Your chelation therapy articles present a distorted view of chelation in spite of your reporter's excellent coverage of the "chelation controversy."
The analogies of "roto rooter," "swirling fatty plaques" and comparisons to bypass heart surgery are tools of media hype and leave the pro-chelators short on reality.
Dr. Frommer's "Laetrile of cardiology" remark betrays hype thinking in high places of the anti-chelator groups.
I would request that you look at this matter from a broader viewpoint. During the last century, the science of medicine has been rapidly evolving due in part from contributions by allied sciences like chemistry, engineering, mathematics, biochemistry, physiology and pharmacology. . . . The progression of these vignettes of information into an orderly hypothesis requires scientific validation in clinical medicine. However, clinical medicine is frequently reticent to change its hard-won informational base in response to dissonant and disconcerting basic research or conflicting basic observations.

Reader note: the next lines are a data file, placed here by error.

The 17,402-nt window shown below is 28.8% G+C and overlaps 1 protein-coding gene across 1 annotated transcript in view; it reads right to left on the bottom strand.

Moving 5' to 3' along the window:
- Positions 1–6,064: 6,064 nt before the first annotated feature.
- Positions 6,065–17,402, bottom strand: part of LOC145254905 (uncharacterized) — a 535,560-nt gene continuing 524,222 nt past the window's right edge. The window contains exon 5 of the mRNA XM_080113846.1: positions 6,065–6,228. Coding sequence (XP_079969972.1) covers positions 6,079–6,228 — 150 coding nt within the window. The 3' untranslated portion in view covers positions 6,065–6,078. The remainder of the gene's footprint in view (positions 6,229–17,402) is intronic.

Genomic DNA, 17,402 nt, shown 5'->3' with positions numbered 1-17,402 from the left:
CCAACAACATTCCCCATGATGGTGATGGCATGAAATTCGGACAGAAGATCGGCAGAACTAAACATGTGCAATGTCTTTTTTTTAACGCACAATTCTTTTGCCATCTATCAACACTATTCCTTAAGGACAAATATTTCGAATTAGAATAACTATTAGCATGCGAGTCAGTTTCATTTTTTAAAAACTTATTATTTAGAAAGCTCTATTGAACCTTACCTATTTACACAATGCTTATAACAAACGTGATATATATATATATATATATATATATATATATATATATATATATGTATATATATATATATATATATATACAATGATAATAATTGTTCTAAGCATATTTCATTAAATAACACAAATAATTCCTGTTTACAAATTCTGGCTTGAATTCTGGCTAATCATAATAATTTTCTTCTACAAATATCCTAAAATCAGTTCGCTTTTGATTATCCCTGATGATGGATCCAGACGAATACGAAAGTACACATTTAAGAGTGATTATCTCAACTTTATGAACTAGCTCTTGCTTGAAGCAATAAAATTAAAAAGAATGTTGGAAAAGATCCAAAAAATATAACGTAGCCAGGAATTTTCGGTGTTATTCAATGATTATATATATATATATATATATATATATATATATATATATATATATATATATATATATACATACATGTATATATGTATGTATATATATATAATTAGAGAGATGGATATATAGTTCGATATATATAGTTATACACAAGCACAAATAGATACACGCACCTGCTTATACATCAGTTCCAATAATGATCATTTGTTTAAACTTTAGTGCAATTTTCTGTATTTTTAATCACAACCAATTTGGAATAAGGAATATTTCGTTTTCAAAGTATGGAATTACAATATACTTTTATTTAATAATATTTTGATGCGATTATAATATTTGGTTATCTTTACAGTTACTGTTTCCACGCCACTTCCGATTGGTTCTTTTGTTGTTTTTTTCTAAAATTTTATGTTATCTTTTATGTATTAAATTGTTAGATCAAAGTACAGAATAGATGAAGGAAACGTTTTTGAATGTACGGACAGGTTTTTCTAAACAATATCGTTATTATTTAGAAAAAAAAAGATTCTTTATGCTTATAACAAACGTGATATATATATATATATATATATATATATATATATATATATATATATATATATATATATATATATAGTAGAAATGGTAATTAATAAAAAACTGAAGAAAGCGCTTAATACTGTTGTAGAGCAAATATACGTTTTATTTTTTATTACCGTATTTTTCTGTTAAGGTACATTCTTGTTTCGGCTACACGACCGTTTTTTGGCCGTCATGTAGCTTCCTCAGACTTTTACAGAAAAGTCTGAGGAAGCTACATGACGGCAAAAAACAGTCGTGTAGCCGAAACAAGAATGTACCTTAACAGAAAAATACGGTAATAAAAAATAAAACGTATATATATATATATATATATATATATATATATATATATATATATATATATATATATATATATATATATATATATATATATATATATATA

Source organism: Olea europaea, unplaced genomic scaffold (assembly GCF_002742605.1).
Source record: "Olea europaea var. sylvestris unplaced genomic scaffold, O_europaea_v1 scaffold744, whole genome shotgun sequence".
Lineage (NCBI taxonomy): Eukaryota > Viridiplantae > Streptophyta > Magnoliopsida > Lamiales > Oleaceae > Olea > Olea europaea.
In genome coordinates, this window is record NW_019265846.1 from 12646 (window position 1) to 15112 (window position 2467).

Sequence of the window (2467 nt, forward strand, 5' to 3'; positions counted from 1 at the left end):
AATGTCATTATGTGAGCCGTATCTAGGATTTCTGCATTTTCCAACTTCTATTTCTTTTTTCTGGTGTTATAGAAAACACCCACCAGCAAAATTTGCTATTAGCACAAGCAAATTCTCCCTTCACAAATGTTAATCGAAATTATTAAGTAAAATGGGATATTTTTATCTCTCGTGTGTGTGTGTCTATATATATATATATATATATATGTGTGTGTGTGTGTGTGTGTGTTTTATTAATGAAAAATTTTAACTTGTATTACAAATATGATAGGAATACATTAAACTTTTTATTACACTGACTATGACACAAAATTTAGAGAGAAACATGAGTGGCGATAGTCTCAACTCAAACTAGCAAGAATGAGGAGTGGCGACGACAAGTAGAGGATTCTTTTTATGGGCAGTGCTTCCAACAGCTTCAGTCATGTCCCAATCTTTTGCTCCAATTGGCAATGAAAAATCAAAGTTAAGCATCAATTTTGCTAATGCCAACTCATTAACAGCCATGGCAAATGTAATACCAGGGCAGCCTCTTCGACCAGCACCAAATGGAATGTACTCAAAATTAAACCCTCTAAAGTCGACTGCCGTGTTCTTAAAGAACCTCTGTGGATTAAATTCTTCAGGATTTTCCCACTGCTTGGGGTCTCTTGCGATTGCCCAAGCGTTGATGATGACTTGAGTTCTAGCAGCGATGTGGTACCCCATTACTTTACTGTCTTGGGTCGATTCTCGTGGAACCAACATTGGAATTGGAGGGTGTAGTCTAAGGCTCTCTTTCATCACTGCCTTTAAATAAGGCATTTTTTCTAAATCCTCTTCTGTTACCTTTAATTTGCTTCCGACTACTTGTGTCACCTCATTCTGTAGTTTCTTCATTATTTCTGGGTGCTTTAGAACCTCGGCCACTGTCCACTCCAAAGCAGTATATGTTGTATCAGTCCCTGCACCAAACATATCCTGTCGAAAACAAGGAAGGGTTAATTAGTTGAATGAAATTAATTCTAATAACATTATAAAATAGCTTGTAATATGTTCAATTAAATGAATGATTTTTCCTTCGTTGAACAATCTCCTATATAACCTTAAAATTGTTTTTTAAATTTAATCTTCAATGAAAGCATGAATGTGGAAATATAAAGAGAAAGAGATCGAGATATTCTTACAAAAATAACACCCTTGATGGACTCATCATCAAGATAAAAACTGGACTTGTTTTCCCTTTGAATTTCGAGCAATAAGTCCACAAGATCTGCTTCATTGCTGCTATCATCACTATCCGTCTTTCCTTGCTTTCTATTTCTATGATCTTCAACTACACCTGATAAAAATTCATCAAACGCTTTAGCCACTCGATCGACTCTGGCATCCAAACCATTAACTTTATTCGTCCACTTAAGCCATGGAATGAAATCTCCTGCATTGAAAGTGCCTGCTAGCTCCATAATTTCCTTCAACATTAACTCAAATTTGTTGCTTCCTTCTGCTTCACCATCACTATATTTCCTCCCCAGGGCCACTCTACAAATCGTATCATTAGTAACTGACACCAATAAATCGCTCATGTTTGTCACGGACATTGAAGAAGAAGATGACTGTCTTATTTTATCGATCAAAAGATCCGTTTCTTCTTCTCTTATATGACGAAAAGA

The majority of practicing physicians look upon the present "chelation controversy" as peripheral and of marginal consequence except for those infrequent classic deficiencies or toxicities that have filtered down to the clinical level of medical practice. May I suggest that we proceed in this matter with humility and the understanding that our "facts" are not etched in stone. As we proceed, accumulating data, let us find out why patients who are chelated feel better, why patients with coronary artery disease who have been chelated have a mortality rate similar to patients having a coronary bypass, and lastly why we cannot proceed in an orderly manner to get clinical data on a drug proved animal and human safe.
IVAN C. TIHOLIZ MD